OSHA Proposes Expanding Electronic Recordkeeping Rule to Add Smaller Employers

The Occupational Safety and Health Administration (OSHA) has published a proposed rule to restore and expand Obama-era requirements for high-hazard employers with at least 100 employees to submit their injury and illness forms electronically to the agency. In 2016, OSHA promulgated an electronic recordkeeping rule, Improve Tracking of Workplace Injuries and Illnesses Rule, which required…

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Intersection of ADA, COVID-19 Requires Creative Reopening Policies, EEOC Official Says

The EEOC has received hundreds of charges involving both COVID-19 vaccination and the ADA, according to Evangeline Hawthorne, the agency’s Tampa field office director. The U.S. Equal Employment Opportunity Commission has received thousands of charges related to COVID-19 since the pandemic began. As of December 2021, more than 2,700 charges were related to COVID-19 vaccines,…

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Workforce Drug Test Positivity Climbs to Highest Level in Two Decades

The rate of positive drug test results among America’s workforce reached its highest rate in 2021 since 2001, and was up more than 30% in the combined U.S. workforce from an all-time low in 2010-2012, according to a new analysis released by Quest Diagnostics, the world’s leading provider of diagnostic information services. Employers face mounting…

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OSHA Pushes Heat Standard

The Occupational Safety and Health Administration (OSHA) has made clear that heat illness is a top priority, and the forthcoming heat exposure standard is certain to affect construction firms. The standard has been on the front burner for the Biden Administration. The then-acting assistant secretary of labor for Occupational Safety and Health announced in June…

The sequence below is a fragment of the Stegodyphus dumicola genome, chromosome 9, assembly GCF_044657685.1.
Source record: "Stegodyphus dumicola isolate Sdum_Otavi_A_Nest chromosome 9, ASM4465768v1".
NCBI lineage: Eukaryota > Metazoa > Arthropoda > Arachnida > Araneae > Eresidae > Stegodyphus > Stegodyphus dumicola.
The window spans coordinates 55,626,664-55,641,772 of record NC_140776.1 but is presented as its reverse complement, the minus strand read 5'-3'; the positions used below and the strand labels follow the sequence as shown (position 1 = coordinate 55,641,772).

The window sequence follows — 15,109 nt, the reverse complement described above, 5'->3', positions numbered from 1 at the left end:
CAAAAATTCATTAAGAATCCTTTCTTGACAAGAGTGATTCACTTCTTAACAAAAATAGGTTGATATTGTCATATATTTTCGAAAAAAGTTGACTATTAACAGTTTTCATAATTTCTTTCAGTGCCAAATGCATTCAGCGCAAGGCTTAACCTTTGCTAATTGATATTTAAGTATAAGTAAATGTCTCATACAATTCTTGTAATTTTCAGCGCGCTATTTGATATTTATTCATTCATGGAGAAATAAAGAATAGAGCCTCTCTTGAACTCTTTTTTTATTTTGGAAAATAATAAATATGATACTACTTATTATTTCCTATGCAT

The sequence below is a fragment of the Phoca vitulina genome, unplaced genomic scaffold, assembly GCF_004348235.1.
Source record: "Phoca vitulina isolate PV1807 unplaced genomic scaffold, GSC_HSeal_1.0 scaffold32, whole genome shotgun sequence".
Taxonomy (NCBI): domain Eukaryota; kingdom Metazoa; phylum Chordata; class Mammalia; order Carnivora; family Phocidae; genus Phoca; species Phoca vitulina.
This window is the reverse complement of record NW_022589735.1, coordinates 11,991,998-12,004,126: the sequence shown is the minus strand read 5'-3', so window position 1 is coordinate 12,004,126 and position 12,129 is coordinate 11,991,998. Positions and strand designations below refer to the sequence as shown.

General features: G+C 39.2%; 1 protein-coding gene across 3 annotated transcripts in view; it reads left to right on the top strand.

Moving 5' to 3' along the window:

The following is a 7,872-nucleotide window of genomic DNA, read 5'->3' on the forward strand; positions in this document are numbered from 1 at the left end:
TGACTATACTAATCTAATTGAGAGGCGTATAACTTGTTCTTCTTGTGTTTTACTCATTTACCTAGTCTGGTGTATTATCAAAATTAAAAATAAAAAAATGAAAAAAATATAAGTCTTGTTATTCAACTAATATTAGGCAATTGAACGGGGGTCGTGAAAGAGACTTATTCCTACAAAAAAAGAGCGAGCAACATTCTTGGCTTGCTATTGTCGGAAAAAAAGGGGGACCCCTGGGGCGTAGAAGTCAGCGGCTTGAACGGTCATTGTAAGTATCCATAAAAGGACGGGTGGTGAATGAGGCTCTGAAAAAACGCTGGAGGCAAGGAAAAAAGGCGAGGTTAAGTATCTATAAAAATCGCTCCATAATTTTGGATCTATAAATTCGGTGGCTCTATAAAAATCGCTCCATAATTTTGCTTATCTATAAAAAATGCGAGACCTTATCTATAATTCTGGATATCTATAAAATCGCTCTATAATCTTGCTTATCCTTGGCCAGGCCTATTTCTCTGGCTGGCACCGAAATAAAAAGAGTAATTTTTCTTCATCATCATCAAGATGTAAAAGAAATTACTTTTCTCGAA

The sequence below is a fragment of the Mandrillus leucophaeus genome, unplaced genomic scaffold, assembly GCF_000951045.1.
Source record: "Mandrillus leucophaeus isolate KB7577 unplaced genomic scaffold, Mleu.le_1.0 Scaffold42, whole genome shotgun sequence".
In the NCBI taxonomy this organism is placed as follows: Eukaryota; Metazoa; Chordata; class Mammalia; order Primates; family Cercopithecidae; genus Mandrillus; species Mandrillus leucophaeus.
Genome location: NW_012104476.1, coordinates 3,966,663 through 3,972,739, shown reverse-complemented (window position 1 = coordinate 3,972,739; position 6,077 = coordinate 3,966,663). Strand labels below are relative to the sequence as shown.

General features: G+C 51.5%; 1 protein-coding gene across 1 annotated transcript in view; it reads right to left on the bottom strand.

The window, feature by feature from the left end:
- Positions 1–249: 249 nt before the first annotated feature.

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Employers Must Record Certain Commuting Injuries, OSHA Says

Employers must record certain commuting injuries, the Occupational Safety and Health Administration (OSHA) said in a Jan. 4 letter, representing a shift in the agency’s interpretation of tasks that are a “condition of employment.” The Letter of Interpretation explained that an employee required to return to the workplace outside of his normal commute is engaged…

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Employers Weigh Whether to Rescind Vaccination Policies

Now that the vaccine-or-testing emergency temporary standard (ETS) from the Occupational Safety and Health Administration (OSHA) has been withdrawn, employers that have instituted mandatory vaccination or vaccine-or-testing policies are deciding whether to stay the course or backtrack. The U.S. Supreme Court recently blocked OSHA’s vaccine-or-testing rule, an ETS that applied to employers with at least 100…

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States Limit Employer Power to Require the Jab

With OSHA’s COVID-vaccination mandate now stayed (almost certainly forever), and the vaccination mandate for government contractors also stayed (probably forever), U.S. employers must decide whether to impose their own COVID vaccination mandates on employees. And state laws will have something to say about that. The chart below summarizes current state laws that restrict a private sector…

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Assessing Compliance Obligations with the OSHA COVID-19 Vaccine/Testing ETS After the Sixth Circuit Reinstated the Standard

On Dec. 17, the Sixth Circuit Court of Appeals dissolved a stay from the Fifth Circuit Court of Appeals and reinstated OSHA’s COVID-19 Emergency Temporary Standard (ETS) for vaccines and testing. Essentially, the Court agreed with the Department of Labor that it had authority to issue the ETS and that the circumstances warranted an emergency…

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Federal Court Puts OSHA’s Emergency COVID Vaccination Mandates on Hold, But Private Employers Must Still Consider Next Steps

What You Should Know OSHA issued an Emergency Temporary Standard (ETS) requiring employers with 100 or more employees to mandate COVID-19 vaccinations or regular testing for employees that do not choose to vaccinate. The Fifth Circuit Court of Appeals rendered the ETS unenforceable by issuing a temporary stay, which it subsequently reaffirmed and which OSHA…

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